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About a week ago I finally bought the lead furnace I've been eyeing for a while and it arrived just a few days ago. I've wanted to cast my own boolits for a while seeing as how half my shooting these days is .38 and .45-70 cowboy loads. In the time before my cookpot showed up I got to thinking about the extra lead exposure it would provide and since I'm kinda nuts as it is, I wondered if my lead levels were already high.

I decided that before I became a boolit caster I'd get my levels checked and if they were too high for safety I'd sell the furnace and be more careful when loading. Admittedly, I've never been very cautious and thinking back I can recall too many times I've eaten while loading or right after without a handwashing. I talked to my doctor and she agreed that I probably had already done some damage.

She took some of my blood and a day later I got a copy of the lab sheet. Although I'm technically in the safe range, I've got about as much lead in me as a guy can get without getting sick. Their safe range is a scaled measure of 0-4.9, anything 5 or above is lead poisoning and requires immediate chelation therapy. I was somewhere in the 4's.

Just thought I share this as a reminder to be safe when you're loading and clean up good when you're done. The worst thing about lead is that you'll have no idea when it's building up in you until you develop symptoms. Once you do, the damage is usually done. I've only been loading for maybe five or six years, so I can only imagine the exposure to some of these guys that been doing it for decades. Anyone else ever had bloodwork done?
 

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I have never been tested but lead is something I think about after I saw images of xrayed animal carcasses showing the lead fragments in the animal. Later I saw another study of the amount of lead in butchered game meat and corresponding higher lead levels in the blood of hunting families, probably related to consuming lead fragments left over after the shot. So now I only shoot non-lead ammo at game. I save the lead bullets for the range. I should probably get tested as you did just to know.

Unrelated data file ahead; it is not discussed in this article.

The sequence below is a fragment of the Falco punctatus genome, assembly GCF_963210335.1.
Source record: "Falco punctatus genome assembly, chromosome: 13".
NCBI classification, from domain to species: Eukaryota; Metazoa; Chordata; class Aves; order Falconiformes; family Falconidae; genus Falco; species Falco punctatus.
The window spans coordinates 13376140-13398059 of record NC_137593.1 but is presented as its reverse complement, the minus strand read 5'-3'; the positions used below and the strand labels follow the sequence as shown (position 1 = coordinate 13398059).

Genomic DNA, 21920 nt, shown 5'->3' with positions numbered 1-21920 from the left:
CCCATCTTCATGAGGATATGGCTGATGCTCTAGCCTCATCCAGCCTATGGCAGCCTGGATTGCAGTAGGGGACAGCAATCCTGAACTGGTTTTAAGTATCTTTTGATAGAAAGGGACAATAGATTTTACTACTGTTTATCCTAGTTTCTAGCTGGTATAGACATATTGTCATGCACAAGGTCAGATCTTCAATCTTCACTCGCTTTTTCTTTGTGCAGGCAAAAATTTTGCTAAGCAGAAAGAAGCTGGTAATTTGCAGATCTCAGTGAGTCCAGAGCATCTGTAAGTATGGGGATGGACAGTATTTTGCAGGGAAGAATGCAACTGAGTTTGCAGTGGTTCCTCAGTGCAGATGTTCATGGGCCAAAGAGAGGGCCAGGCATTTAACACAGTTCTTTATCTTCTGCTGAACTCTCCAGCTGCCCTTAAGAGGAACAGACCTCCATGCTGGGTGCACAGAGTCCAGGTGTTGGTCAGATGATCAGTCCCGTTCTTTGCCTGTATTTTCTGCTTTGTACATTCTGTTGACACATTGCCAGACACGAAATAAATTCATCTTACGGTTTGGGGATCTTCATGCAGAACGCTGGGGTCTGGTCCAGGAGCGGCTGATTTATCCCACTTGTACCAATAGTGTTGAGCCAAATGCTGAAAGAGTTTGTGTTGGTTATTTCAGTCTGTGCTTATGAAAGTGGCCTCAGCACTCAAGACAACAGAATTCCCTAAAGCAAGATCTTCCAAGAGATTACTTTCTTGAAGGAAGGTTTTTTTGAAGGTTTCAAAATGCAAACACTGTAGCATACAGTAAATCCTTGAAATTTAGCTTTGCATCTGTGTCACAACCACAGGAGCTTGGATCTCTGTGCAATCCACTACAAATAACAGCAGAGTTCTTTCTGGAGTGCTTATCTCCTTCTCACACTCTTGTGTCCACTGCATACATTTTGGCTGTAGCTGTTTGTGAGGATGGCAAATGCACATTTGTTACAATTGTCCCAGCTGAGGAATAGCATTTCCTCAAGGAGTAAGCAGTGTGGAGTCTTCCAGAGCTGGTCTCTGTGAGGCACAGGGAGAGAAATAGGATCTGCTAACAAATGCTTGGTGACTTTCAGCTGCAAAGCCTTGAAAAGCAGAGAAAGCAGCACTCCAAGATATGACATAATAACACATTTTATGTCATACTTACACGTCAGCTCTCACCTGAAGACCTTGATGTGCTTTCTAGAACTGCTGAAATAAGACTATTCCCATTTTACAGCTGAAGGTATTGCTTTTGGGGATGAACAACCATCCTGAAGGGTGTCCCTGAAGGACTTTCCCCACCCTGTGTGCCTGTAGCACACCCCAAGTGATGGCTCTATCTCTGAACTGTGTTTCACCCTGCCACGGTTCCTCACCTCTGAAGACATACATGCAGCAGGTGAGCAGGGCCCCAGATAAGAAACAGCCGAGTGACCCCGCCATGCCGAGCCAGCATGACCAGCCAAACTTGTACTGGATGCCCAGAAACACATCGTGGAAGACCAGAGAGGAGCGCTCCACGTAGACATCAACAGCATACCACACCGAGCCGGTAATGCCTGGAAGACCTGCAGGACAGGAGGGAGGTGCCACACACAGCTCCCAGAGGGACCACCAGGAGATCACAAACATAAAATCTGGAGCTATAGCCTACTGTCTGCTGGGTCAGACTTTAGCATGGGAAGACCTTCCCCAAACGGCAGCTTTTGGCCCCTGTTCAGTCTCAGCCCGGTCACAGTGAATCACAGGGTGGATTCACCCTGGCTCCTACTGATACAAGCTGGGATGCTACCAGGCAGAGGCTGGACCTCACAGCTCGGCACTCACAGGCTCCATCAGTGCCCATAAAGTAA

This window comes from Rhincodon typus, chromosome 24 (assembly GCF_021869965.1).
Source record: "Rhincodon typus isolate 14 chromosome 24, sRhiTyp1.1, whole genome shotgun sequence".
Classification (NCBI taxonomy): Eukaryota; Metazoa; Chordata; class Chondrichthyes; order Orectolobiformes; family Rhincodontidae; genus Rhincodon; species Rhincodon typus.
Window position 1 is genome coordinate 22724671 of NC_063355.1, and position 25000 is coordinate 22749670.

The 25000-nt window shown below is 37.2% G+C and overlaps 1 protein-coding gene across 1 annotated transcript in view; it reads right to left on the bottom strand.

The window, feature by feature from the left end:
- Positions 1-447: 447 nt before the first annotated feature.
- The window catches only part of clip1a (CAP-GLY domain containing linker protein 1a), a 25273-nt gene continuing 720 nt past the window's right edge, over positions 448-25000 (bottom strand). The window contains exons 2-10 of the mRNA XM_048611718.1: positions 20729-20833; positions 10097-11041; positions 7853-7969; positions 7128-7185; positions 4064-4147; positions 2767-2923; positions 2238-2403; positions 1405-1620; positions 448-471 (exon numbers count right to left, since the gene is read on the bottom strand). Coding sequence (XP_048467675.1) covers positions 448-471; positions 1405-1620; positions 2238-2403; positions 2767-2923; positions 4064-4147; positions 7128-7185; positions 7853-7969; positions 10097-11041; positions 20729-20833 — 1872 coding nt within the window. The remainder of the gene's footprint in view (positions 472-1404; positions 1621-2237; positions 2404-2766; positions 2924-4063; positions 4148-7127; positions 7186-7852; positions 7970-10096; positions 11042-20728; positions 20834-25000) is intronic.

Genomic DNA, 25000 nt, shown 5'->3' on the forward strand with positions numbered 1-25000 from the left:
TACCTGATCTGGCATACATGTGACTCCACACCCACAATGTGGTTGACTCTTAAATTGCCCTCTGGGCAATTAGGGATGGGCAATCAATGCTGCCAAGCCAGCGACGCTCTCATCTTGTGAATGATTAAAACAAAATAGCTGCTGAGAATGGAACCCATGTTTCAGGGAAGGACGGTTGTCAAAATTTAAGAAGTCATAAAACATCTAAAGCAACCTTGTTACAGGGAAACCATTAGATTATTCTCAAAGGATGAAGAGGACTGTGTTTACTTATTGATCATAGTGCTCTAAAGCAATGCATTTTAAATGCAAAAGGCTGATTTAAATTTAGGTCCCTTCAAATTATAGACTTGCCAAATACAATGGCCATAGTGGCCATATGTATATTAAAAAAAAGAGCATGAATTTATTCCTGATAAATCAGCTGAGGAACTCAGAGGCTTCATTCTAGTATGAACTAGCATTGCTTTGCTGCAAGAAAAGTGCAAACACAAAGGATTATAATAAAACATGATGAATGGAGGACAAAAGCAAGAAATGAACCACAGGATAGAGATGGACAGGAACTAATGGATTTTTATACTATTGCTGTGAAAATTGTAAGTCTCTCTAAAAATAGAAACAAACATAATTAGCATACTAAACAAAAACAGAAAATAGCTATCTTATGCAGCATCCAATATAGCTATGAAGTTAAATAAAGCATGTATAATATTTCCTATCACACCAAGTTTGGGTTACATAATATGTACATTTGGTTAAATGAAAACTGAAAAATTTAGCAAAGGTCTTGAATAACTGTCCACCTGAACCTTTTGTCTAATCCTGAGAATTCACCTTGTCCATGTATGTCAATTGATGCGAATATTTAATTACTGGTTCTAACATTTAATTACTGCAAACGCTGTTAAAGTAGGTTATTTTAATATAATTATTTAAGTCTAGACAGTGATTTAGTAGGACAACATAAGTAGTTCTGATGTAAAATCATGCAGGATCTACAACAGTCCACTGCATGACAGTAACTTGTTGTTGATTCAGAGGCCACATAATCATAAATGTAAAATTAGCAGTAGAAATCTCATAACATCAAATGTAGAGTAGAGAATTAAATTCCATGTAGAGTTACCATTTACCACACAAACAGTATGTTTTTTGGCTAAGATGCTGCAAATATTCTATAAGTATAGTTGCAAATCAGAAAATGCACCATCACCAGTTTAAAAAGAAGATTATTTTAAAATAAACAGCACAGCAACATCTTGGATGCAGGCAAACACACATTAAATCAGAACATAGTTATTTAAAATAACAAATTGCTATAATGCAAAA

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I am a firearms instructor and have to be tested for lead exposure every year.
Thankfully, most of the ranges I work on are outdoors and I have never had a blood test with an elevated lead result.
 

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My lead comes from decades of biting lead fishing sinkers.

-DallanC
Yeah, me too.

Plus:
Making decoy weights and downrigger cannonball fish. Old plumbing with lead pipes. Lead solder, lead paint, pouring and shaping lead babbit bearings at work. Everything at work was bad; lead, carbontetrachloride cutting fluids, Benzene, Cadmium, Mercury meters, Agent Orange weed spray, welding chrome and galvanized, H2S gas...everything was asbestos.

Good grief, now I feel terrible.

.
 

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It's very easy to get rid of the lead I your body. Look up edta. The military uses it to get rid of lead and heavy metal contamination. It has an interesting side effect. It removes plaque from your blood vessels as well. It's very safe and is used as a food additive. I took it about 10 years ago to clean out my arteries. About time to do it again I suppose
 
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